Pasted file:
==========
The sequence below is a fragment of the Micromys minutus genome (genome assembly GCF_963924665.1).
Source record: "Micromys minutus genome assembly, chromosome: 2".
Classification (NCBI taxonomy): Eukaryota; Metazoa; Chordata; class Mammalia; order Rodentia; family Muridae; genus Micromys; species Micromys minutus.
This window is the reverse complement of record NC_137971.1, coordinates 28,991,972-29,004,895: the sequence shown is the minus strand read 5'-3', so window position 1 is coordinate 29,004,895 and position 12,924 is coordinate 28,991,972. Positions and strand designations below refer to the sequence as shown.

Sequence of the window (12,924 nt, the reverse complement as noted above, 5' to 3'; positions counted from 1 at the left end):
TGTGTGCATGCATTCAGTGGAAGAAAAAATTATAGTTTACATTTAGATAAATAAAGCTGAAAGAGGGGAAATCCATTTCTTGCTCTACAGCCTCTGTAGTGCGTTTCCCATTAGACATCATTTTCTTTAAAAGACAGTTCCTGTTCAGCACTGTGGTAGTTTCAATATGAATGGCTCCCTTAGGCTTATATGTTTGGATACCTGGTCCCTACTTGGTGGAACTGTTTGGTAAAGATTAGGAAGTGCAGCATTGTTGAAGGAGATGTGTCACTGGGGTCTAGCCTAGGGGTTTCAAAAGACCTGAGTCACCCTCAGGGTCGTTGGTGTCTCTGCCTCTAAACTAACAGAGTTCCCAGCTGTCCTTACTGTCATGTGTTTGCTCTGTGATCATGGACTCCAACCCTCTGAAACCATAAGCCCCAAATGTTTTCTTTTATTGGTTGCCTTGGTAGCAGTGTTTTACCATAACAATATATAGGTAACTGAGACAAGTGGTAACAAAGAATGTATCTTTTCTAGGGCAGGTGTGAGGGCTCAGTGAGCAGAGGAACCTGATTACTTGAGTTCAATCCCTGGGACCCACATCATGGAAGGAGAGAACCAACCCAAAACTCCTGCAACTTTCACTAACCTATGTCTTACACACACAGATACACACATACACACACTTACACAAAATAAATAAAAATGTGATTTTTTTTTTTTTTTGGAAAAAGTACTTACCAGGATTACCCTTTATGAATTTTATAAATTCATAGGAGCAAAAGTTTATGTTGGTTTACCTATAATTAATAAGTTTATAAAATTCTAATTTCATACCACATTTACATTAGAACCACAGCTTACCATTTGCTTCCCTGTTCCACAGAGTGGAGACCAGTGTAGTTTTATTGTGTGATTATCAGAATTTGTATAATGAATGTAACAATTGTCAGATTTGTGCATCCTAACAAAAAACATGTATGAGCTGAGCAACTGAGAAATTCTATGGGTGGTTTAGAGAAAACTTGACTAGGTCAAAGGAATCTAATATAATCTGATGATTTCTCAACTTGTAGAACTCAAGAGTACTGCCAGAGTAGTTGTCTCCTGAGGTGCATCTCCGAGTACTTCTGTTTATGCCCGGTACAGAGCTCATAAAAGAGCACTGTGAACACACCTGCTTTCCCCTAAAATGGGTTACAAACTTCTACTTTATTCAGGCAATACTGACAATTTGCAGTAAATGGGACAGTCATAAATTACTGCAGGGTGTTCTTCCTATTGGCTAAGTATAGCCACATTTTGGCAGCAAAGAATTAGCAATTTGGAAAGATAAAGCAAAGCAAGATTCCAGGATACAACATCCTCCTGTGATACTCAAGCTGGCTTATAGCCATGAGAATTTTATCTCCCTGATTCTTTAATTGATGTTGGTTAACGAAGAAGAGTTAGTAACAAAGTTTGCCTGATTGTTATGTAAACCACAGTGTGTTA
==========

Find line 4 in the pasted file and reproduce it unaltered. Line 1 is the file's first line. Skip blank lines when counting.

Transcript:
This window is the reverse complement of record NC_137971.1, coordinates 28,991,972-29,004,895: the sequence shown is the minus strand read 5'-3', so window position 1 is coordinate 29,004,895 and position 12,924 is coordinate 28,991,972. Positions and strand designations below refer to the sequence as shown.